Among the flowers, try growing multi-purpose plants to get more bang for your buck. Many flowers like bachelor's buttons, violas, calendula, pansies, & roses are edible as well as beautiful. Yarrow, alyssum, fennel, cumin, & coriander all attract beneficial insects as well.
Find a friend
Not only can you share ideas with a gardening buddy, but you can also share the costs and make it cheaper for both of you. Very few of us require a whole packet of seed for the gardening season; most packets contain 40-100 seeds. Why not split the packet with a friend or else trade seed for a variety you didn't buy? A gardening buddy is also a great person to share tools with. If you've got a fantastic hoe and your friend has an excellent pitchfork, why double up?
Sharing with a gardening partner will also allow you to purchase certain inputs in bulk. If you require potting mix, why not go for the bale size instead of the small packages? Compost, if you can't make your own, is much cheaper if purchased by the yard and shared with a friend or two.
Joining a garden club is a great
way to meet gardening enthusiasts if no friends or family are willing to
team up with you. Most clubs also hold plant exchanges or sales where you
can get plants for a real steal.
I always say the gardener's best revenge is to eat the weeds. I've been doing it for thirty years and can testify that my health and the health of my garden has never been better. Here are a few hints for gardeners who'd rather eat their weeds than hate them (and for non-gardeners who are adventurous enough to try out nature's bounty).
View your weeds as cultivated plants; give them the same care and you'll reap a tremendous harvest. Harvest frequently and do it when the weeds are young and tender. Thin your weeds and pinch back the annuals so your weeds become lushly leafy. Use weeds as rotation crops; they bring up subsoil minerals and protect against many insects.
"Interplant" (by not weeding out) selected weeds; try purslane, lamb's quarters, or amaranth with your corn, chickweed with peas/beans, and yellow dock, sheep sorrel, or dandelion with tomatoes).And, most importantly, harvest your weeds frequently, regularly, and generously.
Overgrown radishes, lettuces, and beans are tough and bitter. So are weeds that aren't harvested frequently enough. Give your chickweed a haircut (yes! with scissors) every 4-7 days and it will stay tender all spring, ready to be added to any salad. If you forget a patch for two weeks, it may get stringy and tough and full of seed capsules. All is not lost at this stage. The seeds are easy to collect – put the entire plant in a plastic bag in the refrigerator for 2-3 days and use the seeds that fall to the bottom of the bag – and highly nutritious, with exceptional amounts of protein and minerals.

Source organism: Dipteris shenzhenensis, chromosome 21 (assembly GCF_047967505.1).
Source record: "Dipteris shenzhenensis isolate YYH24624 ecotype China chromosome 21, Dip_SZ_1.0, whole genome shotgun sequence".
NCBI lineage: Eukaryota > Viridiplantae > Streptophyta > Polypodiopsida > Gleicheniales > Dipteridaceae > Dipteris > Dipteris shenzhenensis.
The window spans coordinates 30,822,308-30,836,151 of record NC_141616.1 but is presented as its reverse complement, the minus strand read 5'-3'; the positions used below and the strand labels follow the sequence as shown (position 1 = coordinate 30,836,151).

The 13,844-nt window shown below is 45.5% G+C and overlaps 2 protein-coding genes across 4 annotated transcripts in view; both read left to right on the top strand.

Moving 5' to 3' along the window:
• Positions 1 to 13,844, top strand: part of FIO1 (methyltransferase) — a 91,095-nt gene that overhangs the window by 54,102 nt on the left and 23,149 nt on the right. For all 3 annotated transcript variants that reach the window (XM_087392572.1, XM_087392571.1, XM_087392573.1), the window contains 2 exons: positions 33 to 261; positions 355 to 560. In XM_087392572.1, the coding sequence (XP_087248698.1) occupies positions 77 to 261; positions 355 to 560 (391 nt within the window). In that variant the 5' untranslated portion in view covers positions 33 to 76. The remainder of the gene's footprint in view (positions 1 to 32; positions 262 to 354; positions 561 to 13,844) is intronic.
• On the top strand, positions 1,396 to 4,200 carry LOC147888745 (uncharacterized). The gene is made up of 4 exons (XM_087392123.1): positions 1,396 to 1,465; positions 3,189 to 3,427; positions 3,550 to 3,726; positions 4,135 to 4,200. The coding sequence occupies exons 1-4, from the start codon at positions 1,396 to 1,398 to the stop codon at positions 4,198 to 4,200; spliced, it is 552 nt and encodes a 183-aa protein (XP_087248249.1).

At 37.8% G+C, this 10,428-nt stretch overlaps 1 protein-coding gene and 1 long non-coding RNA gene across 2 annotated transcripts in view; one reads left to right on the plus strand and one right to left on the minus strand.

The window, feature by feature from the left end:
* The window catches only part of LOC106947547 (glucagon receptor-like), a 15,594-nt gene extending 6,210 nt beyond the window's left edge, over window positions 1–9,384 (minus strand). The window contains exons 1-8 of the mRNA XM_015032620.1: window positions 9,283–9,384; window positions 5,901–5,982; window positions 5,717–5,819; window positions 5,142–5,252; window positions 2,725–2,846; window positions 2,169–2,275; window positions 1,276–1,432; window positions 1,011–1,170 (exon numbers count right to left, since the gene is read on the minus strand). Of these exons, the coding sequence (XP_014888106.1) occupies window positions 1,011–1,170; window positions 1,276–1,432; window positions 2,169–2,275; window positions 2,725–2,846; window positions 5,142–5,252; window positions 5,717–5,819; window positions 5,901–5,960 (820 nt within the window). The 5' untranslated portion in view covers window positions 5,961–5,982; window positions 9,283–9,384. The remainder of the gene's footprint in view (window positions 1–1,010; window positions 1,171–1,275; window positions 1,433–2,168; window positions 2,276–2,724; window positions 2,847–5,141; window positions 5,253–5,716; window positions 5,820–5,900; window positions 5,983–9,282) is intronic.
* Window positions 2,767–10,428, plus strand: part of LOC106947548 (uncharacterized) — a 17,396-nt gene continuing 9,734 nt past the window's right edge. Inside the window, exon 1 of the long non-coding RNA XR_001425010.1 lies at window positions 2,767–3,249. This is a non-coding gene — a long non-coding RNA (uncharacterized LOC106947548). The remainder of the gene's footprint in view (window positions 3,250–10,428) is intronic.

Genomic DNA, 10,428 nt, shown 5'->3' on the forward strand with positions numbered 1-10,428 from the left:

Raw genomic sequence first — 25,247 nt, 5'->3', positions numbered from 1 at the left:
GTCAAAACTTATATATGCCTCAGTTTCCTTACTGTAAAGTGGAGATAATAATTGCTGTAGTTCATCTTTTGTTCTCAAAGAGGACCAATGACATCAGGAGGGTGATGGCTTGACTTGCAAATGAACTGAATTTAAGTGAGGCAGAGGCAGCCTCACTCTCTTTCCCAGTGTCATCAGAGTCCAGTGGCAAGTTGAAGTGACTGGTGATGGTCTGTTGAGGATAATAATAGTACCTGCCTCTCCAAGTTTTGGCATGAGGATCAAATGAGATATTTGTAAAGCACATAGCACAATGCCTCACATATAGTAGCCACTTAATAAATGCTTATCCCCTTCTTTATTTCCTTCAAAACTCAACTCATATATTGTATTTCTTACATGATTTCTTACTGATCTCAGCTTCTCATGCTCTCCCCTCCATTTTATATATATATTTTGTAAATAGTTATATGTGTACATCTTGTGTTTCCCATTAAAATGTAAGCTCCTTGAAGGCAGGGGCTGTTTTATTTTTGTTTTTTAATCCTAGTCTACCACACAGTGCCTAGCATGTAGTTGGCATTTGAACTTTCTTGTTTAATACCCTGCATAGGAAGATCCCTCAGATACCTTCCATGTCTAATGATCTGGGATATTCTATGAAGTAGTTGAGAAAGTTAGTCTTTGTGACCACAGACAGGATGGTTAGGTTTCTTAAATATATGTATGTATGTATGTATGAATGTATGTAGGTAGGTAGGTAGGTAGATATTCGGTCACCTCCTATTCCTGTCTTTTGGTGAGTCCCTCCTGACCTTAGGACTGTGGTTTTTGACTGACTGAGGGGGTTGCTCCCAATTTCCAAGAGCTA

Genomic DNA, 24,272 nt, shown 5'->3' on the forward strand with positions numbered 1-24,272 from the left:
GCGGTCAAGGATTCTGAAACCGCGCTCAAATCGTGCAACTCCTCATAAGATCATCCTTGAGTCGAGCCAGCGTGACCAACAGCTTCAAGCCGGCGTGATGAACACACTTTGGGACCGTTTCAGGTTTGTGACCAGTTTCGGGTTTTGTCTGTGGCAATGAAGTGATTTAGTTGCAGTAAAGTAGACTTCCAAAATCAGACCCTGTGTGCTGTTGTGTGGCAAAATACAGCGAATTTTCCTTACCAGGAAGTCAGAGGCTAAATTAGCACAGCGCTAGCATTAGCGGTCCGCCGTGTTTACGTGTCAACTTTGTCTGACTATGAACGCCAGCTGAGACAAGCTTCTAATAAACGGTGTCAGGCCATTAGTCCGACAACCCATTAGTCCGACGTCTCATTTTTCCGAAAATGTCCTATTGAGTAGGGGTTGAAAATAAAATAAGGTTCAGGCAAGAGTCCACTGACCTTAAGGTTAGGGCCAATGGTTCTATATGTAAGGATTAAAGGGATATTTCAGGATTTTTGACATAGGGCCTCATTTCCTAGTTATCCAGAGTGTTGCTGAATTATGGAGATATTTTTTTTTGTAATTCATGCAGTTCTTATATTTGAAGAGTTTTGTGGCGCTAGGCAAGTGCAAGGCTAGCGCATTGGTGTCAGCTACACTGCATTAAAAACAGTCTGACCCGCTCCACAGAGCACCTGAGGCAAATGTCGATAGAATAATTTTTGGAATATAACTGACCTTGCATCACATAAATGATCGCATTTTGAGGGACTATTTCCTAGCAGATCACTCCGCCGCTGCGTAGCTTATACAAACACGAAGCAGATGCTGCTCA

Unthinned carrots and lettuces grow thin and spindly, so do unthinned lamb's quarters, amaranth, and other edible weeds. Wherever you decide to let the weeds grow, keep them thinned as you would any plant you expect to eat. Here's how I do it: In early spring I lightly top dress a raised bed with my cool-method compost (which is loaded with the seeds of edible weeds). Over this I strew a heavy coating of the seeds of lettuces and cresses and brassicas (cultivated salad greens), then another light covering of shifted compost.
Naturally, weed seeds germinate right along with my salad greens. When the plants are about two inches high, I go through the bed and thin the salad greens, pull out all grasses, smartweeds, cronewort, clear weed, and quick weed (though the last three are edible, I don't find them particularly palatable) and thin back the chickweed, mallows, lamb's quarters, amaranth, and garlic mustard and other edible wild greens.
Keep those annuals pinched back. You wouldn't let your basil go straight up and go to flower, don't let your lamb's quarter either. One cultivated lamb's quarter plant in my garden grew five feet high and four feet across, providing greens for salads and cooking all summer and a generous harvest of seeds for winter use.
When a crop of greens has bolted or gone to seed in your garden, you pull it all out and replant with another crop. Do the same with your weeds. We eat the greens of garlic mustard all spring, then pull it out just before it bolts (making a horseradishy vinegar from the choicest roots) -- often revealing a generous crop of chickweed lurking underneath.
Here are some of my favorite edible weeds:
• Burdock (Arctium lappa) Roots of non-flowering plants harvested after frost make a vinegar that is deep, and richly flavorful as well as a world-renowned tonic. Petioles of the leaves and the flowering stalk are also edible; for recipes see my book Healing Wise.
• Chickweed (Stellaria media) Young leaves and stalks, even flowers, in salads. Blend with virgin olive oil and organic garlic for an unforgettable pesto. Add seeds to porridge.
• Dandelion (Taraxacum officinalis) Leaves eaten at any time, raw or cooked, but especially tasty in the fall – not spring!. Roots harvested any time; pickle in apple cider vinegar for winter use. Dandelion flower wine is justly famous.